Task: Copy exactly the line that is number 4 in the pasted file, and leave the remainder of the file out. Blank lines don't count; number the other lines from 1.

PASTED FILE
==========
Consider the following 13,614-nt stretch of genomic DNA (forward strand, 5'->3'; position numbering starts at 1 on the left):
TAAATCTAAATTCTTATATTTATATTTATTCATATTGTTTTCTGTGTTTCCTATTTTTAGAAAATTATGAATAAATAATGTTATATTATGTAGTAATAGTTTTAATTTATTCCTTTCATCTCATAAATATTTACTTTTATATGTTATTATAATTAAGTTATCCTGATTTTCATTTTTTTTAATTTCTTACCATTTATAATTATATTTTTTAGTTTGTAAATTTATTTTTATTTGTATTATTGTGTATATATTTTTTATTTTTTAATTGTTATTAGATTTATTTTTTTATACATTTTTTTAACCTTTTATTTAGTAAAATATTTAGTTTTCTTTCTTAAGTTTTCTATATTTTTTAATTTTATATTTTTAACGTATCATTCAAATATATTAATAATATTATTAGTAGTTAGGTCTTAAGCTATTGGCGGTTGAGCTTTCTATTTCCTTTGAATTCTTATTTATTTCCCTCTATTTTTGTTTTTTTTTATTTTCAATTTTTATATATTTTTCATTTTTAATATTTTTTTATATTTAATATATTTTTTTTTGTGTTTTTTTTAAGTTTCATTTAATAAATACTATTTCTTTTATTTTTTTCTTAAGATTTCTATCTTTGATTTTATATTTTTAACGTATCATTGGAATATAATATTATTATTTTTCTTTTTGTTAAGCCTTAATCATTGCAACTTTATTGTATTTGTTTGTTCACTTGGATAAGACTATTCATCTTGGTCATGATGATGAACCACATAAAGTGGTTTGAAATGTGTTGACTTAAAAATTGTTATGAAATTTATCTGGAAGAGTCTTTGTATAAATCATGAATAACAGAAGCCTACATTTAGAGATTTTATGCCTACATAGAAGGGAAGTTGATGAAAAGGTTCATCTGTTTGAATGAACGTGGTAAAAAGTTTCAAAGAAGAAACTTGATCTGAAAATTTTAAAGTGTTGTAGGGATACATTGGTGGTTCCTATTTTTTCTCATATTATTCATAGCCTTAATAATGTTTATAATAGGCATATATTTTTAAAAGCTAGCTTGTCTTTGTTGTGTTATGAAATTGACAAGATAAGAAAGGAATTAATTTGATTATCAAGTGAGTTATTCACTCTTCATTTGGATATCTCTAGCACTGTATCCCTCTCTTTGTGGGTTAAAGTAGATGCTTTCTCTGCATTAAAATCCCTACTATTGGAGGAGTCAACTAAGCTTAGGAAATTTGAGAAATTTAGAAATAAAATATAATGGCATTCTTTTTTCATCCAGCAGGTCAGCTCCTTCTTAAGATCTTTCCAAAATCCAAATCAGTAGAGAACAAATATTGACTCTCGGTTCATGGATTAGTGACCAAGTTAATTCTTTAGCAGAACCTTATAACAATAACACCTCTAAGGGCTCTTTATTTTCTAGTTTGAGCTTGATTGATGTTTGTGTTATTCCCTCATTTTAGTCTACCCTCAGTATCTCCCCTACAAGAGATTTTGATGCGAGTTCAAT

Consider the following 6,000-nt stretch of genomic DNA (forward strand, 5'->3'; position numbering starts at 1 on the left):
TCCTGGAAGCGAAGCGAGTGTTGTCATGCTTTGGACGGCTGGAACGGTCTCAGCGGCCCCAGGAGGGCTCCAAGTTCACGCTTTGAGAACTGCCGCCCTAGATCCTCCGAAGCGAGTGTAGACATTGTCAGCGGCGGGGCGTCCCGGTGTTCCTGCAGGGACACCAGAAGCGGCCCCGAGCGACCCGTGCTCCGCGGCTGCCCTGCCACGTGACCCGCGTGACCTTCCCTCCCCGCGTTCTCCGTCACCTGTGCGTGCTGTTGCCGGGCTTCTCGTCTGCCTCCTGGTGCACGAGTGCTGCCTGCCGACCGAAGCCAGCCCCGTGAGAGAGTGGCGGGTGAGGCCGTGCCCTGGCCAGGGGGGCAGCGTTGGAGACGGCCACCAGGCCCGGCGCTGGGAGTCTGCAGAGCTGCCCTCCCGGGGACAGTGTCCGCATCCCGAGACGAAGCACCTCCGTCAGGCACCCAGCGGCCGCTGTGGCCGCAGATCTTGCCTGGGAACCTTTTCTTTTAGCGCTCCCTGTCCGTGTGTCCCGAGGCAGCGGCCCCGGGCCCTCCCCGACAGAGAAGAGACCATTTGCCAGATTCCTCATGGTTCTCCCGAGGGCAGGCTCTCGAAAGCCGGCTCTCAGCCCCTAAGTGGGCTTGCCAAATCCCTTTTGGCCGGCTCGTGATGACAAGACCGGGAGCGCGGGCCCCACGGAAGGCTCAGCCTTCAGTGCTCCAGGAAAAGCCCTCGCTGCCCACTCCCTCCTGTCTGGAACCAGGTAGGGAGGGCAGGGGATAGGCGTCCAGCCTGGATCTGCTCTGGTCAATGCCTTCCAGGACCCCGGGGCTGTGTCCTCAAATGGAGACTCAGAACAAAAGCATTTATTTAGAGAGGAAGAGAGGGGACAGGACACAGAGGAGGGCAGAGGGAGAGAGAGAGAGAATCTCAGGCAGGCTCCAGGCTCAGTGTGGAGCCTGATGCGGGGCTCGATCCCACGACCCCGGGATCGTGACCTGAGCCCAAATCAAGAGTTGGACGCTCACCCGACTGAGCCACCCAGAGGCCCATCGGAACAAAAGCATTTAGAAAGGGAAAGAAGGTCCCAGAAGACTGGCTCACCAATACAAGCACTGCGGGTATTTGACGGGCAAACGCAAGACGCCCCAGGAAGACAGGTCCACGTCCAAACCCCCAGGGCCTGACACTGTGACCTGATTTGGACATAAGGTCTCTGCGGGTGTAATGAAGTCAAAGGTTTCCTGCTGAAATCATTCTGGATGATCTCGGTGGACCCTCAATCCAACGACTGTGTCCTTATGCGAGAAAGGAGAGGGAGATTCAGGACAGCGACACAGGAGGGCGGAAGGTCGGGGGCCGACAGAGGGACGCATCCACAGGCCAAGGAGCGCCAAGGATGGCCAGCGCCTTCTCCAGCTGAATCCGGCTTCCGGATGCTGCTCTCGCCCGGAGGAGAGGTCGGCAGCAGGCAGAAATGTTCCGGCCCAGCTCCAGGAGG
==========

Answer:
TCCTGGAAGCGAAGCGAGTGTTGTCATGCTTTGGACGGCTGGAACGGTCTCAGCGGCCCCAGGAGGGCTCCAAGTTCACGCTTTGAGAACTGCCGCCCTAGATCCTCCGAAGCGAGTGTAGACATTGTCAGCGGCGGGGCGTCCCGGTGTTCCTGCAGGGACACCAGAAGCGGCCCCGAGCGACCCGTGCTCCGCGGCTGCCCTGCCACGTGACCCGCGTGACCTTCCCTCCCCGCGTTCTCCGTCACCTGTGCGTGCTGTTGCCGGGCTTCTCGTCTGCCTCCTGGTGCACGAGTGCTGCCTGCCGACCGAAGCCAGCCCCGTGAGAGAGTGGCGGGTGAGGCCGTGCCCTGGCCAGGGGGGCAGCGTTGGAGACGGCCACCAGGCCCGGCGCTGGGAGTCTGCAGAGCTGCCCTCCCGGGGACAGTGTCCGCATCCCGAGACGAAGCACCTCCGTCAGGCACCCAGCGGCCGCTGTGGCCGCAGATCTTGCCTGGGAACCTTTTCTTTTAGCGCTCCCTGTCCGTGTGTCCCGAGGCAGCGGCCCCGGGCCCTCCCCGACAGAGAAGAGACCATTTGCCAGATTCCTCATGGTTCTCCCGAGGGCAGGCTCTCGAAAGCCGGCTCTCAGCCCCTAAGTGGGCTTGCCAAATCCCTTTTGGCCGGCTCGTGATGACAAGACCGGGAGCGCGGGCCCCACGGAAGGCTCAGCCTTCAGTGCTCCAGGAAAAGCCCTCGCTGCCCACTCCCTCCTGTCTGGAACCAGGTAGGGAGGGCAGGGGATAGGCGTCCAGCCTGGATCTGCTCTGGTCAATGCCTTCCAGGACCCCGGGGCTGTGTCCTCAAATGGAGACTCAGAACAAAAGCATTTATTTAGAGAGGAAGAGAGGGGACAGGACACAGAGGAGGGCAGAGGGAGAGAGAGAGAGAATCTCAGGCAGGCTCCAGGCTCAGTGTGGAGCCTGATGCGGGGCTCGATCCCACGACCCCGGGATCGTGACCTGAGCCCAAATCAAGAGTTGGACGCTCACCCGACTGAGCCACCCAGAGGCCCATCGGAACAAAAGCATTTAGAAAGGGAAAGAAGGTCCCAGAAGACTGGCTCACCAATACAAGCACTGCGGGTATTTGACGGGCAAACGCAAGACGCCCCAGGAAGACAGGTCCACGTCCAAACCCCCAGGGCCTGACACTGTGACCTGATTTGGACATAAGGTCTCTGCGGGTGTAATGAAGTCAAAGGTTTCCTGCTGAAATCATTCTGGATGATCTCGGTGGACCCTCAATCCAACGACTGTGTCCTTATGCGAGAAAGGAGAGGGAGATTCAGGACAGCGACACAGGAGGGCGGAAGGTCGGGGGCCGACAGAGGGACGCATCCACAGGCCAAGGAGCGCCAAGGATGGCCAGCGCCTTCTCCAGCTGAATCCGGCTTCCGGATGCTGCTCTCGCCCGGAGGAGAGGTCGGCAGCAGGCAGAAATGTTCCGGCCCAGCTCCAGGAGG